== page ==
As I have had conversations with people about core truths of Quakerism, reflecting on our faith, values and practice, there has been one level of thinking that keeps popping up. To put it into a query: "To what extent do we act as if our practice of silence feeds a sense of righteousness because we believe God only speaks through the silence?" I quickly take this to another level of query: "To what extent might it not be that God speaks to us, but that we can become more practiced in deep listening that is perhaps our greater asset to the world?"
Here's what I mean: Our practice is to wait in silence and to be spirit-led in our Meeting messages as well as in our Meetings for Business. What seems to happen is that we go through this process and then take what emerges as our marching orders. We often proceed with a clarity of "here's what needs to happen", "here's where the injustice is", etc.
But what if we instead went forth with a commitment to nurturing and seasoning the sense of the group no matter where we go? Imagine going and sitting in conversation, fellowship, and service with people of other faiths, cultures and beliefs, and listening for the spirit and sense in that gathering. I don't mean sitting with fellow liberals or moderates of different faiths or colors - that's too easy. I mean, sitting with people where we are not necessarily welcome or may not feel comfortable, and being a loving presence, listening for God.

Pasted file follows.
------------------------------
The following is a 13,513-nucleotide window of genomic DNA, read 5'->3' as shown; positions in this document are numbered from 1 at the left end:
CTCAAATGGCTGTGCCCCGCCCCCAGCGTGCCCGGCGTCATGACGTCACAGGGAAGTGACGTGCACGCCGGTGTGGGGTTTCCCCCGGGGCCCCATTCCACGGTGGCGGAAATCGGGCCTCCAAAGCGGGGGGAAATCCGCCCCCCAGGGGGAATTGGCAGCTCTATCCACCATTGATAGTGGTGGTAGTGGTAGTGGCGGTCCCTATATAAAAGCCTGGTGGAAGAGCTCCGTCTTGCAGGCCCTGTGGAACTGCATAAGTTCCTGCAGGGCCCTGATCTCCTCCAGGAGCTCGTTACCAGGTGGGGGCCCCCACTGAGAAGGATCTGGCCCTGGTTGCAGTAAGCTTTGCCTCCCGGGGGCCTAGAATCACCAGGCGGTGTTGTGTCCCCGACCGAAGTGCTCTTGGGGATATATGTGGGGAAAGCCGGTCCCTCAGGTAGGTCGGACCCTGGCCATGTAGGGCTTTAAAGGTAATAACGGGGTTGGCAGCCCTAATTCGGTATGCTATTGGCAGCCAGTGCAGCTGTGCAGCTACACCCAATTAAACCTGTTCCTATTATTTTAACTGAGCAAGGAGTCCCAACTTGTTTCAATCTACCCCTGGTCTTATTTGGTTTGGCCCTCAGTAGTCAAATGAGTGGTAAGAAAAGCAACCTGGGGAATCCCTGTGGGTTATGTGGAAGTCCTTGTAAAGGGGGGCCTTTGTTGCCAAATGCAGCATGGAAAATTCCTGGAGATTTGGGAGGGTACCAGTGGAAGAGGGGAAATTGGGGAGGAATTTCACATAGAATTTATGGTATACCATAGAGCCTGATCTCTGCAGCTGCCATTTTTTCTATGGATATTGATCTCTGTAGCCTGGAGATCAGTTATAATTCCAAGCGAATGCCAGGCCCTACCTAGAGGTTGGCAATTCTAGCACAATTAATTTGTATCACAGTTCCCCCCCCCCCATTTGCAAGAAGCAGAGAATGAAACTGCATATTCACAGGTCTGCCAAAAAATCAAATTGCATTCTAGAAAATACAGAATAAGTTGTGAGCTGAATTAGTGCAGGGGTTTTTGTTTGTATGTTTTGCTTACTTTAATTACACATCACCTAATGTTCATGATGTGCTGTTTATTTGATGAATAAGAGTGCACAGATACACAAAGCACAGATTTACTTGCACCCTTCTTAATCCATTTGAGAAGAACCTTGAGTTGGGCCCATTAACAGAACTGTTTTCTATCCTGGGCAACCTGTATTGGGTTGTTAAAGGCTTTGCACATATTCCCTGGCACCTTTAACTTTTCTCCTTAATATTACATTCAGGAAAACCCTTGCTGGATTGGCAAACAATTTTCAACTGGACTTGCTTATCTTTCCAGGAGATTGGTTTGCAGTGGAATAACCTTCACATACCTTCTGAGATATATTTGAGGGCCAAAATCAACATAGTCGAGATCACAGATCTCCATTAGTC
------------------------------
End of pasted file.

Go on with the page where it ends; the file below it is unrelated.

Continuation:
I am learning to view our practice in our Meetings for Worship for Worship with a concern for Business (or any other issue) as just that: PRACTICE. But, as a former runner, I know that practice is what we do in preparation for the real events, the ones that engage the "other". And, rather than look at this as a competition where we want to be the better/wiser person, we instead want to be the best bridge-builder, listener, loving-presence. Let it be our practice and our process that we bring forth externally, rather than hold it internally while sharing the outward message.
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